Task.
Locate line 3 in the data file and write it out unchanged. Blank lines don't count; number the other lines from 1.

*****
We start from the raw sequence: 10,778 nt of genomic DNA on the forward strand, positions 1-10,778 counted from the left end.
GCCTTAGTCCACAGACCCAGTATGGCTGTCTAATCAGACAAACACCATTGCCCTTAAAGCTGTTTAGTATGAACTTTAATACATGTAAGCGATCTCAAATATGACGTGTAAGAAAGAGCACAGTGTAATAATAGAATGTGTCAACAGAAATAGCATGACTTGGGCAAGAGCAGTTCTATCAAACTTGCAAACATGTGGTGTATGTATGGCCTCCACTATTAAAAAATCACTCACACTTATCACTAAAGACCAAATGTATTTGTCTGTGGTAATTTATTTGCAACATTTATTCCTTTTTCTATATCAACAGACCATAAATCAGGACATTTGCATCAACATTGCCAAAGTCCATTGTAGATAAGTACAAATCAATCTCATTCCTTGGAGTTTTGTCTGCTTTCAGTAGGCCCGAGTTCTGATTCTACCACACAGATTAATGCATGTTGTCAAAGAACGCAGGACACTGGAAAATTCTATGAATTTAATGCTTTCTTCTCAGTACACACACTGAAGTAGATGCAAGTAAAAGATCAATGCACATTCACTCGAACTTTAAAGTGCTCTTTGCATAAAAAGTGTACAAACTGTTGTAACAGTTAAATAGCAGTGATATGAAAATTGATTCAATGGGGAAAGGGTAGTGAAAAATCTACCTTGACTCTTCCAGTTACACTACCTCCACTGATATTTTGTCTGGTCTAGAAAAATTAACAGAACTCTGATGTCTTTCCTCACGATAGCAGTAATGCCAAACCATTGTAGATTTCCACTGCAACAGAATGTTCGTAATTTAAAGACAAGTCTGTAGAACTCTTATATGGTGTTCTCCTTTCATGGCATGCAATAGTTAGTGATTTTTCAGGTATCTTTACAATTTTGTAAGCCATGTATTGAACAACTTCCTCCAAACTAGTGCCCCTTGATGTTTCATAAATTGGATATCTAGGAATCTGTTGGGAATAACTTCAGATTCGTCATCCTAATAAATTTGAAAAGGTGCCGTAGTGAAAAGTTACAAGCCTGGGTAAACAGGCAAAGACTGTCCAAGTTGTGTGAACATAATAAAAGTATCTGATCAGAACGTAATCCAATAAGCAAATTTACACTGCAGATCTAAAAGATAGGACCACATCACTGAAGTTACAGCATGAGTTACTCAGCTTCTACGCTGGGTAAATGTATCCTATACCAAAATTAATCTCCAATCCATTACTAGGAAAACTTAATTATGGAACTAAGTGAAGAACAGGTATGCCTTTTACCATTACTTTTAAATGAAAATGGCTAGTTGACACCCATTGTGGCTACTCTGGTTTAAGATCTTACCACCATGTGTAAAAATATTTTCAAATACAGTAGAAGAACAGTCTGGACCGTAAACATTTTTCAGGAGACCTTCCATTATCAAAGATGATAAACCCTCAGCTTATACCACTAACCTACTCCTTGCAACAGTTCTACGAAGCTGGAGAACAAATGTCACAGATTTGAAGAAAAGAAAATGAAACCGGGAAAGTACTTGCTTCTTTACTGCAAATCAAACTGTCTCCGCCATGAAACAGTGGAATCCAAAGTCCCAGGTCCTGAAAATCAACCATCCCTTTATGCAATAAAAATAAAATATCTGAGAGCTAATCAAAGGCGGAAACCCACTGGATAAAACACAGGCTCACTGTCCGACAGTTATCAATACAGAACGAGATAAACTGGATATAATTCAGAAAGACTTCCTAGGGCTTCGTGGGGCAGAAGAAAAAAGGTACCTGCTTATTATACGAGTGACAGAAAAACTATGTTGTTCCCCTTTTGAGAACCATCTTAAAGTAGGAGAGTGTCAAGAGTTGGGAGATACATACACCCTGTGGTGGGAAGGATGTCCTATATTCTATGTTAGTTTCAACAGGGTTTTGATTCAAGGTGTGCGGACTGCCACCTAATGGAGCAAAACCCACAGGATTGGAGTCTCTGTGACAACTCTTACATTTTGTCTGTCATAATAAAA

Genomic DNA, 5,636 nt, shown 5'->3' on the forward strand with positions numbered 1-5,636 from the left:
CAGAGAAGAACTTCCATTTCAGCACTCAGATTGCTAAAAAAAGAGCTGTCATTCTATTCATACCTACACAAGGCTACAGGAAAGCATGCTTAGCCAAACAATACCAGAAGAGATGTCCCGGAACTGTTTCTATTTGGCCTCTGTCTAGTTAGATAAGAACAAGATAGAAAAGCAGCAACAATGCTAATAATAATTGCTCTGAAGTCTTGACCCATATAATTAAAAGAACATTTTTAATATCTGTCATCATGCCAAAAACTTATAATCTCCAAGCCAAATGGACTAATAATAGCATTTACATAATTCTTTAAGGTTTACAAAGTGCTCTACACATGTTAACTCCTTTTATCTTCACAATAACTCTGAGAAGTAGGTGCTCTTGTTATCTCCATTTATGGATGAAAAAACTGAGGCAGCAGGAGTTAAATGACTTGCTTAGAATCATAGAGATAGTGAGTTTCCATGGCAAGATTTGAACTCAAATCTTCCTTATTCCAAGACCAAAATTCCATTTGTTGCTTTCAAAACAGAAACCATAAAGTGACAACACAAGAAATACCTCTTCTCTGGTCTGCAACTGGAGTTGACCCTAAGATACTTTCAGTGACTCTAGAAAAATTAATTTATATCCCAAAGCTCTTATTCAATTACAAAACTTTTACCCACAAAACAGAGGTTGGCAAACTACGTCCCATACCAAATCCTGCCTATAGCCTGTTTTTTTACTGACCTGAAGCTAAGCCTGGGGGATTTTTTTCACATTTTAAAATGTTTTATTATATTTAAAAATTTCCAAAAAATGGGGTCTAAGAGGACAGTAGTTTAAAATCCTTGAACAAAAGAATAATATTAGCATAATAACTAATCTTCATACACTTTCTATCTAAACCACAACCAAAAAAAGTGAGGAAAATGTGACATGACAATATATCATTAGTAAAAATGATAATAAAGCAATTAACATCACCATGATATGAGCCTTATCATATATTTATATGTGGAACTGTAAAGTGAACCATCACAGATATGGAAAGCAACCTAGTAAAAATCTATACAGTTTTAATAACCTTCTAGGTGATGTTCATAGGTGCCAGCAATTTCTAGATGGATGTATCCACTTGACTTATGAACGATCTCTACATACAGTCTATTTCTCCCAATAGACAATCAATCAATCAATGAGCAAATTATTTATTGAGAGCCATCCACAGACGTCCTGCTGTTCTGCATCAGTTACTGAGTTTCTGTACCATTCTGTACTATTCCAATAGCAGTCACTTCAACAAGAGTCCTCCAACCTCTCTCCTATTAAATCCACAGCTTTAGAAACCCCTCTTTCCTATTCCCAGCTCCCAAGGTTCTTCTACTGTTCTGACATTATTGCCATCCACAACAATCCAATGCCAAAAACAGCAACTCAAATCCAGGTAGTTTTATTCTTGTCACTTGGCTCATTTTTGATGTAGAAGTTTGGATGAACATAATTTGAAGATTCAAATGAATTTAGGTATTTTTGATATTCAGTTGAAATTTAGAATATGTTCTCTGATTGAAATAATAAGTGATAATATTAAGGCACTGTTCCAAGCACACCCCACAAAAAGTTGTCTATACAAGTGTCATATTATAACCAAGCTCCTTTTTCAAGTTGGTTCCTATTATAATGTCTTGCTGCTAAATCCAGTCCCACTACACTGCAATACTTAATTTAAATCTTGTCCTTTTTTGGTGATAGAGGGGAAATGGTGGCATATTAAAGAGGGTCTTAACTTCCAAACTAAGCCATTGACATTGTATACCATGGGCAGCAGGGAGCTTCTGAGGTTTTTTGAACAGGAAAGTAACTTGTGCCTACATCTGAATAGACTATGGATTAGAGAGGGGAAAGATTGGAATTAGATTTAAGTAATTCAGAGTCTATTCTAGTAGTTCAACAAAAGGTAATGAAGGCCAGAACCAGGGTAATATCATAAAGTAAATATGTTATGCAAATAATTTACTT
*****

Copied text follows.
Genomic DNA, 5,636 nt, shown 5'->3' on the forward strand with positions numbered 1-5,636 from the left: